Courage of the woman who defied public savagery

‘You are going to lose’: Ingrid Loyau-Kennett reasons calmly with the murderer in Woolwich.

Yesterday’s papers led with a gruesome photo of blood-soaked assassin on a suburban London street. But another very different image from the scene may say something deeper about our world.

Twenty-four hours ago, millions of British people awoke to one gruesome image: a blood-soaked man gesticulating at the camera, machete in hand.

The figure in the pictures had just committed one of the most monstrous crimes in recent history. In broad daylight, on a busy London street, he and an accomplice had attacked an unarmed British soldier and hacked him to death.

Alongside the image, many newspapers carried quotations from the murderer himself. ‘You people will never be safe’, announced the Guardian front page. ‘An eye for an eye, a tooth for a tooth’, the Daily Telegraph’s headline ran. Both the words and the images were taken from a video in which the murderer ramblingly explained that his crime was intended as revenge for the actions of British troops in Muslim-majority nations.

The crime was repellent. But hidden deeper inside the pages of each newspaper was a very different tale: the story of the passer-by who had stopped on her journey home from France to reason calmly with the killers.

Ingrid Loyau-Kennett was on her way to meet her children when she saw the victim’s body from the window of the bus. Having learned the basics of first aid for her position as a cub scout leader, she stepped onto the street to help.

Before she could reach the victim, one of his killers approached her bearing a knife and a revolver. His blood-stained appearance might easily have provoked terror, repugnance or rage. But Loyau-Kennett did not succumb to any of these emotions.

Instead, realising that the man was excitable and concerned about what else he could do, she engaged him in conversation. She questioned why he had killed the man, asked him to hand over ‘what he was holding in his hand’ and enquired what he planned to do next. In all, the pair talked for around five minutes; when she believed she could do no more, she mounted another bus and went home.

This was no act of heroic defiance: just simple, level-headed humanity.

The power of the ordinary

A glance at yesterday’s front pages prompted many readers to very bleak conclusions. If even peaceful Britain is vulnerable to such barbarism, they say, the fabric of civilised society must be threadbare indeed. These murderers, disgustingly wrong in all other respects, are right about one thing: in the face of such savagery nobody is safe.

But Ingrid Loyau-Kennett’s behaviour carries a more hopeful message: even the most horrendous of crimes is not enough to shatter the power of ordinary decency. As long as there are more brave and reasonable people like her than furious and violent people like the killers, civility will hold strong. ‘It is only you versus many people,’ as Loyau-Kennett said. ‘You are going to lose.’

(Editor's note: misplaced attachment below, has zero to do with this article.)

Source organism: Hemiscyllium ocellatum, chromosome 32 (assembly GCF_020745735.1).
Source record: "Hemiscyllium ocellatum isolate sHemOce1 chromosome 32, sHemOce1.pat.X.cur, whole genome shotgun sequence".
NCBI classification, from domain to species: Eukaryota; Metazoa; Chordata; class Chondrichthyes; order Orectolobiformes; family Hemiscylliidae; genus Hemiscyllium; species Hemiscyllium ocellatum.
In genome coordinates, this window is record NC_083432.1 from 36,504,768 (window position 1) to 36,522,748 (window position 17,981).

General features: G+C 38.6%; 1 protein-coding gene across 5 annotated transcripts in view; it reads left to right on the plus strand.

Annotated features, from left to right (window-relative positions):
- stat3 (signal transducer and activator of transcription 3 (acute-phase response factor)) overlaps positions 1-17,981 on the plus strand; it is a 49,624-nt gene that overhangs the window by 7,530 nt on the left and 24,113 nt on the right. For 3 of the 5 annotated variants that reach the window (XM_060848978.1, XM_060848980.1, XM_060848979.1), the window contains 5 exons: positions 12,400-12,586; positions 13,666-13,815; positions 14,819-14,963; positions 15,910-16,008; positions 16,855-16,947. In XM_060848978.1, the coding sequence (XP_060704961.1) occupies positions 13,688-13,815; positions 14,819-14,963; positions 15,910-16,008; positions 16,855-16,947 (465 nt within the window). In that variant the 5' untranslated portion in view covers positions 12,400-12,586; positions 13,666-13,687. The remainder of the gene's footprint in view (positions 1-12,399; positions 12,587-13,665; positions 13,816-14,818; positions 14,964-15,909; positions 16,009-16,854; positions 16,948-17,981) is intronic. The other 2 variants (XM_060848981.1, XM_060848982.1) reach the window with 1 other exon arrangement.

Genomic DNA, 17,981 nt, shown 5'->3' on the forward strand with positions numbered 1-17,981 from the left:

You Decide

  1. Does reading about the Woolwich attack scare you? Do you think it should?
  2. Were newspapers right to publish images and quotes from the Woolwich murderer’s speech?


  1. Imagine you are a newspaper editor on the afternoon of the Woolwich attack. Write down the headline that you would run on your front page.
  2. Think of a time when you have had to remain calm in a difficult situation and describe your experience in a paragraph.

Some People Say...

“Decency is more powerful than brutality.”

What do you think?

Q & A

How can I feel safe on the streets after something like this?
Incidents like this are exceptionally rare. Before this week, nobody had been killed by terrorists on British soil since 2006. Since then roughly 10,000 people have been killed in driving accidents, a million died from heart disease and 250 struck by lightning. It’s natural to be shocked and upset, and to question why this happened – but your own safety is not at risk.
So how should we respond?
This attack will undoubtedly reignite debates about how to deal with terrorism and Islamic extremism. That’s a difficult and complicated question. But we should also heed the words of David Cameron: ‘One of the best ways of defeating terrorism is to go about our normal lives,’ he said yesterday. ‘And that is what we shall all do.’

Word Watch

A hacking tool used for a variety of purposes, including cleaving meat, harvesting plants and cutting through tough vegetation.
Busy London street
The attack took place in Woolwich, south London, close to a major army barracks.
Drummer Lee Rigby of the Royal Regiment of Fusiliers.
An eye for an eye
This phrase, the so-called ‘law of talionis’, argues for a system of justice in which a wrongdoer receives a punishment that matches the harm they have done. It first appears in Babylonian law and was later adopted by early Israelites, but it is criticised in the New Testament in the same verse that proposes an alternative morality: ‘turn the other cheek’.
British troops
Since 2001, Britain has been involved in military operations in Iraq, Afghanistan and Libya. The UK also supported the recent invasion of Mali, which aimed to suppress an insurrection by a violent and repressive group linked to al Qaeda.

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